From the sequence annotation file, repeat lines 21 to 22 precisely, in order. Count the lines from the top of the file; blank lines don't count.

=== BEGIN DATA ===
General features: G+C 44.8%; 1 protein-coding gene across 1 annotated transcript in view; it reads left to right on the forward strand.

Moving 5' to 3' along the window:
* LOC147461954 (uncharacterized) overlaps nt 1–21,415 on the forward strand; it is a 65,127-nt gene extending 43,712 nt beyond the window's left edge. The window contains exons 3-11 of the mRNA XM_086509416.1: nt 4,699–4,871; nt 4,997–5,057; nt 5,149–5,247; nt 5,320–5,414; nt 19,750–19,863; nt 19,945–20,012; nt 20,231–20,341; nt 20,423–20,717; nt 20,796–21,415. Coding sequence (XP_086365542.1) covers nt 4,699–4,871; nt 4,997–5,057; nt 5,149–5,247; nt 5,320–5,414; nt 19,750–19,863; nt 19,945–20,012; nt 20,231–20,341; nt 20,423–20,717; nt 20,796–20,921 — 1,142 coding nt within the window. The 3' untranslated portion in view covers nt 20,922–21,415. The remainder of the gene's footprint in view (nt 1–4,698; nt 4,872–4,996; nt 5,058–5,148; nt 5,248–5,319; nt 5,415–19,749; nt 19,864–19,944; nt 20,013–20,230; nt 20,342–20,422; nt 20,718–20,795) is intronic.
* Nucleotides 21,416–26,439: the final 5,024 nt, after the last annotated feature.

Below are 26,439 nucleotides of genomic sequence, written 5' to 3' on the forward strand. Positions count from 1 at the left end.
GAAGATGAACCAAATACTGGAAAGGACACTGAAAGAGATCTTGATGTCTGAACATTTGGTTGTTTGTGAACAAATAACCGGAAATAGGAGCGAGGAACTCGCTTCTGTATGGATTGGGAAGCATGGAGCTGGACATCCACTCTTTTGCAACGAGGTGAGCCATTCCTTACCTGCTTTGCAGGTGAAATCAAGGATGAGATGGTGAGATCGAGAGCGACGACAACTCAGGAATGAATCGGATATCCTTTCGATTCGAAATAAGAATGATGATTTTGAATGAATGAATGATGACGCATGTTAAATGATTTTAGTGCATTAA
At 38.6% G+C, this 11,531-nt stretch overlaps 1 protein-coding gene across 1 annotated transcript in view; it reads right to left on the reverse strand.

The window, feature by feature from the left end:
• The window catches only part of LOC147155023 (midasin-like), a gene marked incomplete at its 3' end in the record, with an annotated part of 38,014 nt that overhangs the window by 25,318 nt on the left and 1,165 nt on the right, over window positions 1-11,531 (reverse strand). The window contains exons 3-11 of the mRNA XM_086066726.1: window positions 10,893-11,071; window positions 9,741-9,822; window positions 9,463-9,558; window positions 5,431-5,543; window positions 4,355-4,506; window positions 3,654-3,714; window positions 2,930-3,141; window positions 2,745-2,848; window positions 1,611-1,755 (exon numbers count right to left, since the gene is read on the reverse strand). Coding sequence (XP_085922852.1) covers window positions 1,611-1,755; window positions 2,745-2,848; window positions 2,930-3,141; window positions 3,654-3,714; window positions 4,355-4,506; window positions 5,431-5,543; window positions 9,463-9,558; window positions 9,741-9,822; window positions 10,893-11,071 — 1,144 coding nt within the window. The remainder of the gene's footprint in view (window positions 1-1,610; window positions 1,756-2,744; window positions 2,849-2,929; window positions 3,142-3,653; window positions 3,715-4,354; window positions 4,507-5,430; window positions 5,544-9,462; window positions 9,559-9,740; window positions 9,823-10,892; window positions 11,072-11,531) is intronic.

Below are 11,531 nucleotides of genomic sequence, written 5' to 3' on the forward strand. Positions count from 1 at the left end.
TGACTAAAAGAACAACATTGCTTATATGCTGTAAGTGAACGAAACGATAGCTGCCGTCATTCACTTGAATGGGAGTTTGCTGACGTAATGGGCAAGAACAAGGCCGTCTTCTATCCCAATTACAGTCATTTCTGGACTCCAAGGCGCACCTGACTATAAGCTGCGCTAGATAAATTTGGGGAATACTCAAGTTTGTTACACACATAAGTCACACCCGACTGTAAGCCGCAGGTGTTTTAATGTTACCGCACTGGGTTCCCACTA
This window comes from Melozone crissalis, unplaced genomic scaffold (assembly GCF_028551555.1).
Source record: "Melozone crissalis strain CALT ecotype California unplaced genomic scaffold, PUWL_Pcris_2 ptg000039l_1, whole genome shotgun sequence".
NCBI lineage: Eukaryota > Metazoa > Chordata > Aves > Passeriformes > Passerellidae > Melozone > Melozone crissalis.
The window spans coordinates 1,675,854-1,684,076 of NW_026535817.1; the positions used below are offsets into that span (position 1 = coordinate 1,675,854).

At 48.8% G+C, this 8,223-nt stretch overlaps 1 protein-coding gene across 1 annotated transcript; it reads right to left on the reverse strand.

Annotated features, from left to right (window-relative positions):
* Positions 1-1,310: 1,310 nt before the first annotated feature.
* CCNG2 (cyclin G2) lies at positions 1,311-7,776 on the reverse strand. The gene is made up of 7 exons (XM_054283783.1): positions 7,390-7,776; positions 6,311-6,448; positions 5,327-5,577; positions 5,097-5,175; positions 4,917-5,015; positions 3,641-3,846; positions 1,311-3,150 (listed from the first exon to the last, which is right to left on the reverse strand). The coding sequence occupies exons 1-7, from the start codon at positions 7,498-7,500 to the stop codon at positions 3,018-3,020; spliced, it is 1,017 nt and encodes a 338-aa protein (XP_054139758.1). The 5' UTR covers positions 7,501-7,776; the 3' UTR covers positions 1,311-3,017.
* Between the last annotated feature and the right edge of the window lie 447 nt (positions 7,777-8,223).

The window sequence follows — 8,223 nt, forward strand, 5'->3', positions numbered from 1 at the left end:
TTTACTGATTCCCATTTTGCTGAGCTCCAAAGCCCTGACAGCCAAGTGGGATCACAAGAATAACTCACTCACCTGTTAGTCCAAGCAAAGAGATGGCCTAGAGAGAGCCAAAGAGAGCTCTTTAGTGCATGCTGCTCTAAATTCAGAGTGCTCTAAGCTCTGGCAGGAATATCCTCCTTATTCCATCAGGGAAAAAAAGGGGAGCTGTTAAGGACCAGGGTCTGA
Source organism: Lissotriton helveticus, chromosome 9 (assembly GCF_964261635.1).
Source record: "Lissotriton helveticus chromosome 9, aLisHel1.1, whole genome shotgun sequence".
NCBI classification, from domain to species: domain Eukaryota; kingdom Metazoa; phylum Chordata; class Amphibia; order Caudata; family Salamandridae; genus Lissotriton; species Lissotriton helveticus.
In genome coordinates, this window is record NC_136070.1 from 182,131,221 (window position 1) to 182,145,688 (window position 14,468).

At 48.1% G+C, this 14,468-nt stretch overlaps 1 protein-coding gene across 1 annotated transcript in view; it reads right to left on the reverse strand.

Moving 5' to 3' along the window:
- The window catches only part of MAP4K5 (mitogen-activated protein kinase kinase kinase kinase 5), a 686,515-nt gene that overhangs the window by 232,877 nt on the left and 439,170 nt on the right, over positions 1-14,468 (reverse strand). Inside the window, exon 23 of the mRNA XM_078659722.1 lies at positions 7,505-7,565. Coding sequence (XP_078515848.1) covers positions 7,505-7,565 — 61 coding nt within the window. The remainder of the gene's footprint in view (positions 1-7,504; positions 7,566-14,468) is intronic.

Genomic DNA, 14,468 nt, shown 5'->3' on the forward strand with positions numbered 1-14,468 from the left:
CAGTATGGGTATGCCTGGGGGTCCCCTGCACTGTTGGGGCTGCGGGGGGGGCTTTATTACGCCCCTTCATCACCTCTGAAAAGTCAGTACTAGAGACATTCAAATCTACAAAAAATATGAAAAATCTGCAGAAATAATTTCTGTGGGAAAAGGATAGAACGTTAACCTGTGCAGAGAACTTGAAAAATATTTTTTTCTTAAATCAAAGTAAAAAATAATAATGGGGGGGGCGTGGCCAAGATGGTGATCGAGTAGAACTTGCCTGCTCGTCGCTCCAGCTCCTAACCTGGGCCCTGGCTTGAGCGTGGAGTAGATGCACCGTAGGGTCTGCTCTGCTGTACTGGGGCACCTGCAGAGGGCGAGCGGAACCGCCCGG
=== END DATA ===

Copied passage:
The window sequence follows — 8,223 nt, forward strand, 5'->3', positions numbered from 1 at the left end:
TTTACTGATTCCCATTTTGCTGAGCTCCAAAGCCCTGACAGCCAAGTGGGATCACAAGAATAACTCACTCACCTGTTAGTCCAAGCAAAGAGATGGCCTAGAGAGAGCCAAAGAGAGCTCTTTAGTGCATGCTGCTCTAAATTCAGAGTGCTCTAAGCTCTGGCAGGAATATCCTCCTTATTCCATCAGGGAAAAAAAGGGGAGCTGTTAAGGACCAGGGTCTGA